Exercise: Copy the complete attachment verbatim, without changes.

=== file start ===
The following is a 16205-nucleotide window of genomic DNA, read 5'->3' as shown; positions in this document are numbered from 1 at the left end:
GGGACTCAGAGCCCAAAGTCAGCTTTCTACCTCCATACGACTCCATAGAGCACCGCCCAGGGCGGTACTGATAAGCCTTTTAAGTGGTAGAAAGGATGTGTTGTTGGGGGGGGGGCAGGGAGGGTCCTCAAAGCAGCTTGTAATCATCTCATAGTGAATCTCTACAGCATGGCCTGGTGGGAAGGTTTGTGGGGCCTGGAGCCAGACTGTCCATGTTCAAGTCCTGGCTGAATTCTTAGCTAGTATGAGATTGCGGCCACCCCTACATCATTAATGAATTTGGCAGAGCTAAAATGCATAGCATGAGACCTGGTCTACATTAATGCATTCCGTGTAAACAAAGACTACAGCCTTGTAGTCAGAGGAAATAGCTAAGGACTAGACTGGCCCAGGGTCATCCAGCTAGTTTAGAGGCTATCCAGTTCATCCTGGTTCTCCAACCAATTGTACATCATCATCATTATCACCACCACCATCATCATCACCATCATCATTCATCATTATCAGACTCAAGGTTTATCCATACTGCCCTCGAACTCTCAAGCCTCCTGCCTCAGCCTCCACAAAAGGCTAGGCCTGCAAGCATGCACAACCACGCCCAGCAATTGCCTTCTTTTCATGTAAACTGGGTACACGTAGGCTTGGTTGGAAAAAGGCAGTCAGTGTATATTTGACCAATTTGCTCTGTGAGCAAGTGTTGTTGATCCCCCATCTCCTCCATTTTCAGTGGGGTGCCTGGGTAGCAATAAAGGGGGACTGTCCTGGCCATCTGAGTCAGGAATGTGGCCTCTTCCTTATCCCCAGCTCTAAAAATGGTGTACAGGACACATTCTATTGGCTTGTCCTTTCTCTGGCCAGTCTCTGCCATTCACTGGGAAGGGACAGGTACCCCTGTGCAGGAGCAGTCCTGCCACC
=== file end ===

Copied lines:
The following is a 16205-nucleotide window of genomic DNA, read 5'->3' as shown; positions in this document are numbered from 1 at the left end:
GGGACTCAGAGCCCAAAGTCAGCTTTCTACCTCCATACGACTCCATAGAGCACCGCCCAGGGCGGTACTGATAAGCCTTTTAAGTGGTAGAAAGGATGTGTTGTTGGGGGGGGGGCAGGGAGGGTCCTCAAAGCAGCTTGTAATCATCTCATAGTGAATCTCTACAGCATGGCCTGGTGGGAAGGTTTGTGGGGCCTGGAGCCAGACTGTCCATGTTCAAGTCCTGGCTGAATTCTTAGCTAGTATGAGATTGCGGCCACCCCTACATCATTAATGAATTTGGCAGAGCTAAAATGCATAGCATGAGACCTGGTCTACATTAATGCATTCCGTGTAAACAAAGACTACAGCCTTGTAGTCAGAGGAAATAGCTAAGGACTAGACTGGCCCAGGGTCATCCAGCTAGTTTAGAGGCTATCCAGTTCATCCTGGTTCTCCAACCAATTGTACATCATCATCATTATCACCACCACCATCATCATCACCATCATCATTCATCATTATCAGACTCAAGGTTTATCCATACTGCCCTCGAACTCTCAAGCCTCCTGCCTCAGCCTCCACAAAAGGCTAGGCCTGCAAGCATGCACAACCACGCCCAGCAATTGCCTTCTTTTCATGTAAACTGGGTACACGTAGGCTTGGTTGGAAAAAGGCAGTCAGTGTATATTTGACCAATTTGCTCTGTGAGCAAGTGTTGTTGATCCCCCATCTCCTCCATTTTCAGTGGGGTGCCTGGGTAGCAATAAAGGGGGACTGTCCTGGCCATCTGAGTCAGGAATGTGGCCTCTTCCTTATCCCCAGCTCTAAAAATGGTGTACAGGACACATTCTATTGGCTTGTCCTTTCTCTGGCCAGTCTCTGCCATTCACTGGGAAGGGACAGGTACCCCTGTGCAGGAGCAGTCCTGCCACC